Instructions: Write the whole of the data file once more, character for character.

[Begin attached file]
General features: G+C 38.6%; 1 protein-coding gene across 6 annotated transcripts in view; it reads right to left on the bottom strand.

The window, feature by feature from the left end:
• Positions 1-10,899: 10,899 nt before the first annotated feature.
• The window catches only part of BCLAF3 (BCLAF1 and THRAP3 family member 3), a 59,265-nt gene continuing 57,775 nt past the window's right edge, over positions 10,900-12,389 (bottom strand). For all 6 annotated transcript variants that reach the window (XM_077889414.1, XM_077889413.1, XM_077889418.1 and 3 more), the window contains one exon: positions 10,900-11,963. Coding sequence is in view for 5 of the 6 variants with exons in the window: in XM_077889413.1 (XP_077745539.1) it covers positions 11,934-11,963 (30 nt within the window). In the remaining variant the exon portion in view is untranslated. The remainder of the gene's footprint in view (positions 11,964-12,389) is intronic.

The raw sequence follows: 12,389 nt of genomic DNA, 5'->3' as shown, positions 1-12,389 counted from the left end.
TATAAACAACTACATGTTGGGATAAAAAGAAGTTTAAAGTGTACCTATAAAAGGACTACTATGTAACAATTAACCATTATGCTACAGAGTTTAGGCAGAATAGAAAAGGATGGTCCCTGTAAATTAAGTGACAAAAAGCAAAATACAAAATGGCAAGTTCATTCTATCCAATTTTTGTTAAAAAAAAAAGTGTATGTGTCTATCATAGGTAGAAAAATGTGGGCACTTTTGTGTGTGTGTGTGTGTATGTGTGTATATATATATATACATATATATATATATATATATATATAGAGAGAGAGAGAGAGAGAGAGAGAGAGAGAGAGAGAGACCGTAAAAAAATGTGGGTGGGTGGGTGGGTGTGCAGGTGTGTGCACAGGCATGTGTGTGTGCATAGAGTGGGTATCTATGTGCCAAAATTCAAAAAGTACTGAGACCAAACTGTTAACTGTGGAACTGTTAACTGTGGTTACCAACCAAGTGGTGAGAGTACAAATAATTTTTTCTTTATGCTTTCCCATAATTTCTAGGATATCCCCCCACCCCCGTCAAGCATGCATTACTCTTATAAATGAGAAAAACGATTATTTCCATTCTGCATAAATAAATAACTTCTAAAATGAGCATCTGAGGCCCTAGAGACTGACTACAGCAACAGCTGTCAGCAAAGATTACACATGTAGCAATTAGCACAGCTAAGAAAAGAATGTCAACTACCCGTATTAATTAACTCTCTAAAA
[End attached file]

General features: G+C 38.6%; 1 protein-coding gene across 6 annotated transcripts in view; it reads right to left on the bottom strand.

The window, feature by feature from the left end:
• Positions 1-10,899: 10,899 nt before the first annotated feature.
• The window catches only part of BCLAF3 (BCLAF1 and THRAP3 family member 3), a 59,265-nt gene continuing 57,775 nt past the window's right edge, over positions 10,900-12,389 (bottom strand). For all 6 annotated transcript variants that reach the window (XM_077889414.1, XM_077889413.1, XM_077889418.1 and 3 more), the window contains one exon: positions 10,900-11,963. Coding sequence is in view for 5 of the 6 variants with exons in the window: in XM_077889413.1 (XP_077745539.1) it covers positions 11,934-11,963 (30 nt within the window). In the remaining variant the exon portion in view is untranslated. The remainder of the gene's footprint in view (positions 11,964-12,389) is intronic.

The raw sequence follows: 12,389 nt of genomic DNA, 5'->3' as shown, positions 1-12,389 counted from the left end.
TATAAACAACTACATGTTGGGATAAAAAGAAGTTTAAAGTGTACCTATAAAAGGACTACTATGTAACAATTAACCATTATGCTACAGAGTTTAGGCAGAATAGAAAAGGATGGTCCCTGTAAATTAAGTGACAAAAAGCAAAATACAAAATGGCAAGTTCATTCTATCCAATTTTTGTTAAAAAAAAAAGTGTATGTGTCTATCATAGGTAGAAAAATGTGGGCACTTTTGTGTGTGTGTGTGTGTATGTGTGTATATATATATATACATATATATATATATATATATATATAGAGAGAGAGAGAGAGAGAGAGAGAGAGAGAGAGAGAGACCGTAAAAAAATGTGGGTGGGTGGGTGGGTGTGCAGGTGTGTGCACAGGCATGTGTGTGTGCATAGAGTGGGTATCTATGTGCCAAAATTCAAAAAGTACTGAGACCAAACTGTTAACTGTGGAACTGTTAACTGTGGTTACCAACCAAGTGGTGAGAGTACAAATAATTTTTTCTTTATGCTTTCCCATAATTTCTAGGATATCCCCCCACCCCCGTCAAGCATGCATTACTCTTATAAATGAGAAAAACGATTATTTCCATTCTGCATAAATAAATAACTTCTAAAATGAGCATCTGAGGCCCTAGAGACTGACTACAGCAACAGCTGTCAGCAAAGATTACACATGTAGCAATTAGCACAGCTAAGAAAAGAATGTCAACTACCCGTATTAATTAACTCTCTAAAA